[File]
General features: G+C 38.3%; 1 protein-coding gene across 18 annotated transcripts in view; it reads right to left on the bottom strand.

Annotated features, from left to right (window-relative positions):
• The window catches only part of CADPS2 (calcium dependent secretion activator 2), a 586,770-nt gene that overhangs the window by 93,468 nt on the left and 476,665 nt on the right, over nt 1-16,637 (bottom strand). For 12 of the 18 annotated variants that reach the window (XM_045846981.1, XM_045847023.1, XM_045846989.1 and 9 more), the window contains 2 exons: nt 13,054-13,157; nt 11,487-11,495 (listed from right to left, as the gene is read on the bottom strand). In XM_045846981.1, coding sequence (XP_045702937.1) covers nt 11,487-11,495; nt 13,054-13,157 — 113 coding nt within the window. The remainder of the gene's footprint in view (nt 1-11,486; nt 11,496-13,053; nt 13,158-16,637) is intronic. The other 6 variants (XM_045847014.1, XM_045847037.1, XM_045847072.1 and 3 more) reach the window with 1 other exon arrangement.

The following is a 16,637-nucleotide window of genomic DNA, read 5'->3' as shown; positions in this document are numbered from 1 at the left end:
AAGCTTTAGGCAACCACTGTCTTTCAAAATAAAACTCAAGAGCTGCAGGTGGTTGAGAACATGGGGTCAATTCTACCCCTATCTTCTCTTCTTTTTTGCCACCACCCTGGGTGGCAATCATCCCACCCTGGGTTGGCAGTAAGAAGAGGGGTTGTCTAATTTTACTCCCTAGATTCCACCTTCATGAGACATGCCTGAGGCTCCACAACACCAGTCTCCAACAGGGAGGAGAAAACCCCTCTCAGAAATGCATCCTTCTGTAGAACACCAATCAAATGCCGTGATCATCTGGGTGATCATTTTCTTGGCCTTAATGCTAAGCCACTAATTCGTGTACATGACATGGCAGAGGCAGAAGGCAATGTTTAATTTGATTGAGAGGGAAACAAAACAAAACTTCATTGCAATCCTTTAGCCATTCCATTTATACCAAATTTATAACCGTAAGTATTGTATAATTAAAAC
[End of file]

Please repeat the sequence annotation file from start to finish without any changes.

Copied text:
General features: G+C 38.3%; 1 protein-coding gene across 18 annotated transcripts in view; it reads right to left on the bottom strand.

Annotated features, from left to right (window-relative positions):
• The window catches only part of CADPS2 (calcium dependent secretion activator 2), a 586,770-nt gene that overhangs the window by 93,468 nt on the left and 476,665 nt on the right, over nt 1-16,637 (bottom strand). For 12 of the 18 annotated variants that reach the window (XM_045846981.1, XM_045847023.1, XM_045846989.1 and 9 more), the window contains 2 exons: nt 13,054-13,157; nt 11,487-11,495 (listed from right to left, as the gene is read on the bottom strand). In XM_045846981.1, coding sequence (XP_045702937.1) covers nt 11,487-11,495; nt 13,054-13,157 — 113 coding nt within the window. The remainder of the gene's footprint in view (nt 1-11,486; nt 11,496-13,053; nt 13,158-16,637) is intronic. The other 6 variants (XM_045847014.1, XM_045847037.1, XM_045847072.1 and 3 more) reach the window with 1 other exon arrangement.

The following is a 16,637-nucleotide window of genomic DNA, read 5'->3' as shown; positions in this document are numbered from 1 at the left end:
AAGCTTTAGGCAACCACTGTCTTTCAAAATAAAACTCAAGAGCTGCAGGTGGTTGAGAACATGGGGTCAATTCTACCCCTATCTTCTCTTCTTTTTTGCCACCACCCTGGGTGGCAATCATCCCACCCTGGGTTGGCAGTAAGAAGAGGGGTTGTCTAATTTTACTCCCTAGATTCCACCTTCATGAGACATGCCTGAGGCTCCACAACACCAGTCTCCAACAGGGAGGAGAAAACCCCTCTCAGAAATGCATCCTTCTGTAGAACACCAATCAAATGCCGTGATCATCTGGGTGATCATTTTCTTGGCCTTAATGCTAAGCCACTAATTCGTGTACATGACATGGCAGAGGCAGAAGGCAATGTTTAATTTGATTGAGAGGGAAACAAAACAAAACTTCATTGCAATCCTTTAGCCATTCCATTTATACCAAATTTATAACCGTAAGTATTGTATAATTAAAAC